H A Ngowi, E M Mkupasi, F P Lekule*, A L Willingham III** and S M Thamsborg**
Department of Veterinary Medicine and Public Health, Sokoine University of Agriculture, P. O. Box 3021, Morogoro, Tanzania
* Department of Animal Science and Production, Sokoine University of Agriculture, P. O. Box 3004, Morogoro, Tanzania
** WHO/FAO Collaborating Center for Research and Training on Neglected and other Parasitic Zoonoses, Department of Veterinary Disease Biology, The Faculty of Life Sciences, University of Copenhagen, Dyrlægevej 100, 1870 Frederiksberg C, Denmark
Impact of farmer education on their knowledge, attitudes, and practices in southern Tanzania: a case for Taenia solium
A comparative study was conducted with pre- and post-intervention assessments on the same subjects to evaluate a health education intervention administered to smallholder pig farmers in Iringa Rural (n = 750) and Chunya (n = 700) districts, southern Tanzania. A total of 366 respondents (249 in Iringa Rural, 117 in Chunya) undertook a self assessment questionnaire regarding knowledge on Taenia solium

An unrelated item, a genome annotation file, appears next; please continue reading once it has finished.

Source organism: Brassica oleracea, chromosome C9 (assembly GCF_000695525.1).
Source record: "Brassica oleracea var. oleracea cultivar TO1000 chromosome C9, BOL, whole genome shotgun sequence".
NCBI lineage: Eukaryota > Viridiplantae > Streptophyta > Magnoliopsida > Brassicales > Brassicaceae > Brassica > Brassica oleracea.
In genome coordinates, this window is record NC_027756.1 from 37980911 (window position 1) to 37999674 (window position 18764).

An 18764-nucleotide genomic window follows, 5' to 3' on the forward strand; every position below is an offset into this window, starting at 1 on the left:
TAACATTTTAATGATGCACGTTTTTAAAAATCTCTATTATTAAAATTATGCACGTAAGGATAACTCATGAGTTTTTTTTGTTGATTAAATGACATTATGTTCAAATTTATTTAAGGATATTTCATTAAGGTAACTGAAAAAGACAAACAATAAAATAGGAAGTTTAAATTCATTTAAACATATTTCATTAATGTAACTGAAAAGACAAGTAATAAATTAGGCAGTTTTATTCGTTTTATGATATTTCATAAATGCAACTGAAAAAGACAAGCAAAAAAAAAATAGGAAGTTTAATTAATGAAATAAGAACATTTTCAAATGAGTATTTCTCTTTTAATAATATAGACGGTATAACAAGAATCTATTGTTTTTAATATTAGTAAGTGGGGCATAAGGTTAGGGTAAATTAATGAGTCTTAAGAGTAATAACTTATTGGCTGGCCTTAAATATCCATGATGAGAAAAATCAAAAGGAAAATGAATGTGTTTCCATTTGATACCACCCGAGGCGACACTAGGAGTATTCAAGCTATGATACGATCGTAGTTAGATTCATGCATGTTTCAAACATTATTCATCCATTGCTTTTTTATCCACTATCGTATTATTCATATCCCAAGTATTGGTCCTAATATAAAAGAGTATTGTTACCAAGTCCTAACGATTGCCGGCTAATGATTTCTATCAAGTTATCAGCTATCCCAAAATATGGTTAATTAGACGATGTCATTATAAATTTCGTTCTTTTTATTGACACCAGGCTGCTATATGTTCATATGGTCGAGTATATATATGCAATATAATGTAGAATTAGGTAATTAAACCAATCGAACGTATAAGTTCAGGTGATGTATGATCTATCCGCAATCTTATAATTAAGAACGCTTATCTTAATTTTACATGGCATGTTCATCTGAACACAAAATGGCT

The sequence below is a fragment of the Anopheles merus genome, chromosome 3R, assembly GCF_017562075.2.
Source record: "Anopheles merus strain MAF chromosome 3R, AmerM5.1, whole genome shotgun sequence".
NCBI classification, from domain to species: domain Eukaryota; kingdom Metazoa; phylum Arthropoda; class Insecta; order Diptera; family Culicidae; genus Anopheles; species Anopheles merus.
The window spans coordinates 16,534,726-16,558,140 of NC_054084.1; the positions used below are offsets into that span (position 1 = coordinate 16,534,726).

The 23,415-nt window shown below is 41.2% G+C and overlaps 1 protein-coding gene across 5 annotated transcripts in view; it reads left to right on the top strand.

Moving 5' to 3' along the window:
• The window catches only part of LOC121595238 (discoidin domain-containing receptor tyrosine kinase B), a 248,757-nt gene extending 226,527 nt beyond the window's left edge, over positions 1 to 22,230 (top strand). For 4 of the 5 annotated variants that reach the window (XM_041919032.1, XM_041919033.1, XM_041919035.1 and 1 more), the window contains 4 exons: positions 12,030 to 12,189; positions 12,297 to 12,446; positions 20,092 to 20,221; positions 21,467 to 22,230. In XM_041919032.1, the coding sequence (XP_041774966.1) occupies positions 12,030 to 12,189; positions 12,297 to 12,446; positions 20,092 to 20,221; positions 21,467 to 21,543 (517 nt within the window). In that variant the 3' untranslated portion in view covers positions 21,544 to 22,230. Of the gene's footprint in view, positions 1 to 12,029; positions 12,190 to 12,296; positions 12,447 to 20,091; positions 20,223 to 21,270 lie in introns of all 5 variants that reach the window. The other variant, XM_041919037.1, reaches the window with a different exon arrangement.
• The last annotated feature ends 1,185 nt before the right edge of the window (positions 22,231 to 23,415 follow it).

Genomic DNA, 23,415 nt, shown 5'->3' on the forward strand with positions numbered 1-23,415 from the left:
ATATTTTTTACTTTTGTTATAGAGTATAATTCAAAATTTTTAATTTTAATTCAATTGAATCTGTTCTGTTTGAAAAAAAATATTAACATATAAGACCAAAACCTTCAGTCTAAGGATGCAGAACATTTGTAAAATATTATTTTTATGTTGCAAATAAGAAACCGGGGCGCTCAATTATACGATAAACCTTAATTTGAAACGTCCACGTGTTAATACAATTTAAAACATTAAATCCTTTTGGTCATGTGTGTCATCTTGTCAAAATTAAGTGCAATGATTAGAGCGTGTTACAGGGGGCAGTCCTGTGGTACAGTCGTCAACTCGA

, its impact and mode of transmission, and attitudes towards consumption of infected pork. McNemar and Bhapkar Chi-square P values were computed in SPSS and MH to assess significant differences.
The study revealed that health education intervention significantly improved the knowledge and attitudes towards Taenia solium
control (P < 0.001) and thus would reduce the consumption of infected pork. It recommends that health education, particularly to women be integrated as an essential component of prevention and control programmes for Taenia solium
infections. The Government of Tanzania should revise its pork inspection regulations to include practical ways of controlling porcine cysticercosis.
Health education effect, paired analysis, porcine cysticercosis control